Author: Phr. Lim
SPF, the higher the better? This is a common misunderstanding among the consumers. SPF doesn’t actually reflect the strength and efficacy of a sunscreen product.
What does SPF mean?
SPF stands for Sun Protection Factor. It indicates the level of UVB (UV light that causes sunburn and red spot) protection that a sunscreen offers. Higher SPF means a longer duration of protection it offers, but not the strength and efficacy of a product. To help you understand it better, if you were to get sunburn after 15 minutes of sun exposure without putting on any sunscreen, a SPF 20 sunscreen with offer you a duration of protection of 20X15= 300 minutes. A SPF 30 sunscreen will offer you protection with a duration of 30X15= 450 minutes.
What about “PA+”?
SPF indicates the level of UVB protection, whereas “PA” measures the level of UVA protection (UVA causes skin tanning). “PA+” indicates that it can delay the duration of skin tanning for 2 to 4 times, compare to without using a sunscreen. “PA++” indicates that the tanning process can be delayed for 4-8 times, where as “PA+++” means it can delay the process for 8 times.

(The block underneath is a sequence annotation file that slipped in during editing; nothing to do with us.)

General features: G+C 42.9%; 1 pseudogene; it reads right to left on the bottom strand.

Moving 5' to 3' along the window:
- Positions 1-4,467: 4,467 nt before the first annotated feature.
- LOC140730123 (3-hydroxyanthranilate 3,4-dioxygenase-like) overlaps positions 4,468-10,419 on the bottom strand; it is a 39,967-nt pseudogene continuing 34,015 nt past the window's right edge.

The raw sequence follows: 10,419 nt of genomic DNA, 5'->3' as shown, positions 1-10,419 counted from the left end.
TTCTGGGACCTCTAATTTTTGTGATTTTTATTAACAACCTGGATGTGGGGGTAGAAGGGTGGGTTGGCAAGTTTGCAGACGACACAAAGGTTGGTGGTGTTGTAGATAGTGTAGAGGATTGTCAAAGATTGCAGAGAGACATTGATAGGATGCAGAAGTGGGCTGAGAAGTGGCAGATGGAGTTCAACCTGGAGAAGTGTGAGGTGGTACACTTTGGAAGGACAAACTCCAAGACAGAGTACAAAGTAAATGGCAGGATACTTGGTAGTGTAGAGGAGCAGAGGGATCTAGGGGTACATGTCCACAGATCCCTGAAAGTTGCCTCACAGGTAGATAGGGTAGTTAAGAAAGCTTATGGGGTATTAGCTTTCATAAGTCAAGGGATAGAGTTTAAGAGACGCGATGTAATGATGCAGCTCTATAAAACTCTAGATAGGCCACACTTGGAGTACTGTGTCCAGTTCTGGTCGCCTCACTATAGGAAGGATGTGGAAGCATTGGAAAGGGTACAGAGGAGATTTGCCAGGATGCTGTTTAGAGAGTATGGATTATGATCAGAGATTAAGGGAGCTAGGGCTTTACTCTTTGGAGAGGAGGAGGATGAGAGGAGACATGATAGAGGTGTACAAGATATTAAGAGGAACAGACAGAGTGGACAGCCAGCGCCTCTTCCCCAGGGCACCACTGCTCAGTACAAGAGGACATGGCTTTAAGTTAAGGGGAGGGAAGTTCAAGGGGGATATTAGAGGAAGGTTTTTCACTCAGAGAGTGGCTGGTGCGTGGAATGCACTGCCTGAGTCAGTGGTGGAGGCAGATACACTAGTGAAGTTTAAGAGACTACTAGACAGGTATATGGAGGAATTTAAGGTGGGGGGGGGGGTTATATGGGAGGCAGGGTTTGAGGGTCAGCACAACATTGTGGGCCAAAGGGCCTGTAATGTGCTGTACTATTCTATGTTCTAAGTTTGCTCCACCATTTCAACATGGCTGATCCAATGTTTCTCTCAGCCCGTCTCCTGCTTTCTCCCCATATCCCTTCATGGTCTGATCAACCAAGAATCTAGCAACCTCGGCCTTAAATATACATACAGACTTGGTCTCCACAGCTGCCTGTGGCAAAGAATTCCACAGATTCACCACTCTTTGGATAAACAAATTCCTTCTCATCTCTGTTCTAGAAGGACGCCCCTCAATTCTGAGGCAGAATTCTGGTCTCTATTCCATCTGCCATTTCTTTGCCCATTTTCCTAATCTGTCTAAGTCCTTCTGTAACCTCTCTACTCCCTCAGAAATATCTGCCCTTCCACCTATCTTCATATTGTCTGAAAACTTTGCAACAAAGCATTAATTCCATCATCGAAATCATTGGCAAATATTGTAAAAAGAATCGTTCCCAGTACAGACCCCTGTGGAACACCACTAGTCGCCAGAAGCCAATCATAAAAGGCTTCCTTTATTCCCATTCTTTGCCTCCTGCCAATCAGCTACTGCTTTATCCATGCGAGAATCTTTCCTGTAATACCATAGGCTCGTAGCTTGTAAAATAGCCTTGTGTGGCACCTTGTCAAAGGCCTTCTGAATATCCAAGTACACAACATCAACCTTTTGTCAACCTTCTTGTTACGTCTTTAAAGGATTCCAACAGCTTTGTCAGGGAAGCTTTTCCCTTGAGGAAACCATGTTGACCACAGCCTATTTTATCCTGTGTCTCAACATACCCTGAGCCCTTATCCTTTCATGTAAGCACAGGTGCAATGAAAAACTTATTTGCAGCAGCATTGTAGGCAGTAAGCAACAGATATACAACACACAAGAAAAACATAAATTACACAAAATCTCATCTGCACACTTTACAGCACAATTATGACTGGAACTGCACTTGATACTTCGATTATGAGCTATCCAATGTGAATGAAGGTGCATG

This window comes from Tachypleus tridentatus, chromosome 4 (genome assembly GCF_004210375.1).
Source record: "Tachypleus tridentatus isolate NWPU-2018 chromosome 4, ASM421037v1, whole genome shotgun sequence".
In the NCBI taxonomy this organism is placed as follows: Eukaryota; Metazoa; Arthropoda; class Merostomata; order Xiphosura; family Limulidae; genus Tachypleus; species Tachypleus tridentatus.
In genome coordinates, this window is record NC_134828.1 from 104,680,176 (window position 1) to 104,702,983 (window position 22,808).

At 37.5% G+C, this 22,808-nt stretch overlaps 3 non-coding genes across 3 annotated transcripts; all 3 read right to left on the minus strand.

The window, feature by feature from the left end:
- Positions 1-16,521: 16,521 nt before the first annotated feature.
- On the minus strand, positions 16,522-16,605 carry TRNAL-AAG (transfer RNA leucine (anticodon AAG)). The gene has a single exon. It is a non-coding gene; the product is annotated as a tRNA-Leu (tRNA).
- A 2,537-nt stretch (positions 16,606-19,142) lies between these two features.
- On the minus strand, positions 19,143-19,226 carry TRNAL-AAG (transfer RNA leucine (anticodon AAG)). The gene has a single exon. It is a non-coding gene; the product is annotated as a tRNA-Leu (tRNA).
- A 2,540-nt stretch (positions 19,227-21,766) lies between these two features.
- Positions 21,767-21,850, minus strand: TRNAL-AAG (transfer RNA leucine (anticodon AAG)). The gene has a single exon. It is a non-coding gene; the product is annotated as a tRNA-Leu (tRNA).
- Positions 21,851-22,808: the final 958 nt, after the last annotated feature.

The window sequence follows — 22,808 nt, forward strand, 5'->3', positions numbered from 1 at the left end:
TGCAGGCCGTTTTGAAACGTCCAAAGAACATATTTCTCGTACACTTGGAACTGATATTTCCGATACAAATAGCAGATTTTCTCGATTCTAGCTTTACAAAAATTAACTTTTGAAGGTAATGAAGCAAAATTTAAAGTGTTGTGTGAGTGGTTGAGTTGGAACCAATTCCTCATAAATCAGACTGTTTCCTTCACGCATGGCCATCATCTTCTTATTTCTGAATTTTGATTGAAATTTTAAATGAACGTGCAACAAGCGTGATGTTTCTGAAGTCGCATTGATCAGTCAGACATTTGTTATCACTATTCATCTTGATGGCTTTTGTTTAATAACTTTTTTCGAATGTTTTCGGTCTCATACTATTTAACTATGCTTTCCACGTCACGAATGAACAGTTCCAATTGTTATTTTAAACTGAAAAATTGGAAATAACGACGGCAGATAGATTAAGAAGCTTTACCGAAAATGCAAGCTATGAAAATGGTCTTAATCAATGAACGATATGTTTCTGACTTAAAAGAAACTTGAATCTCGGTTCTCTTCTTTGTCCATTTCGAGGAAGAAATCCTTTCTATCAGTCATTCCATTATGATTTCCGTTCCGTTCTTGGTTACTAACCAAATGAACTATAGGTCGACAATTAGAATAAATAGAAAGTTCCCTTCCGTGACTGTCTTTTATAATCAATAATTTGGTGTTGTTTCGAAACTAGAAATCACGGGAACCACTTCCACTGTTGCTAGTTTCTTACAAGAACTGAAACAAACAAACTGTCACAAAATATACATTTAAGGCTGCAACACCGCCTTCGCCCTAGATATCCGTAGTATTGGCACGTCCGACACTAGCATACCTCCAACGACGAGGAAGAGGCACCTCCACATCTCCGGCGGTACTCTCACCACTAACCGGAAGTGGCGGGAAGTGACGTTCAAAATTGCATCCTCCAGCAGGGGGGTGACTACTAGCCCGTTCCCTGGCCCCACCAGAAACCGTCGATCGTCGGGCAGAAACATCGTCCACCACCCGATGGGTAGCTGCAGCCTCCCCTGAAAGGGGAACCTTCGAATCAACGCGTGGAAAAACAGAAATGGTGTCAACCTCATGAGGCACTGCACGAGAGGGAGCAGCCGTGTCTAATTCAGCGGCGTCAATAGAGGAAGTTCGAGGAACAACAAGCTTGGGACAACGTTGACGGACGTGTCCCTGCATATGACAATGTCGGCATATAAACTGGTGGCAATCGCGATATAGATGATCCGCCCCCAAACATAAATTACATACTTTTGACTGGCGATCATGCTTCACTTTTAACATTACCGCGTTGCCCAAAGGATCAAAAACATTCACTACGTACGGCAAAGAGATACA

What’s the best sunscreen product for me then?
There is no best product, but only the most suitable one! Dermatologists suggest the use of a sunscreen with SPF of 15-25 with “PA++” will be enough to meet the requirement of daily use. For extended outdoor activity, a sunscreen with SPF of 30-50, ideally with water-resistant function is recommended. Experts also recommend to re-apply sunscreen every 2 hours, and to re-apply it each time after excessive sweating or water sports.
In conclusion, not only to use a sunscreen product with adequate SPF, but frequent application (every 2 hours) of sunscreen will be the more effective way to protect your skin from UV radiation.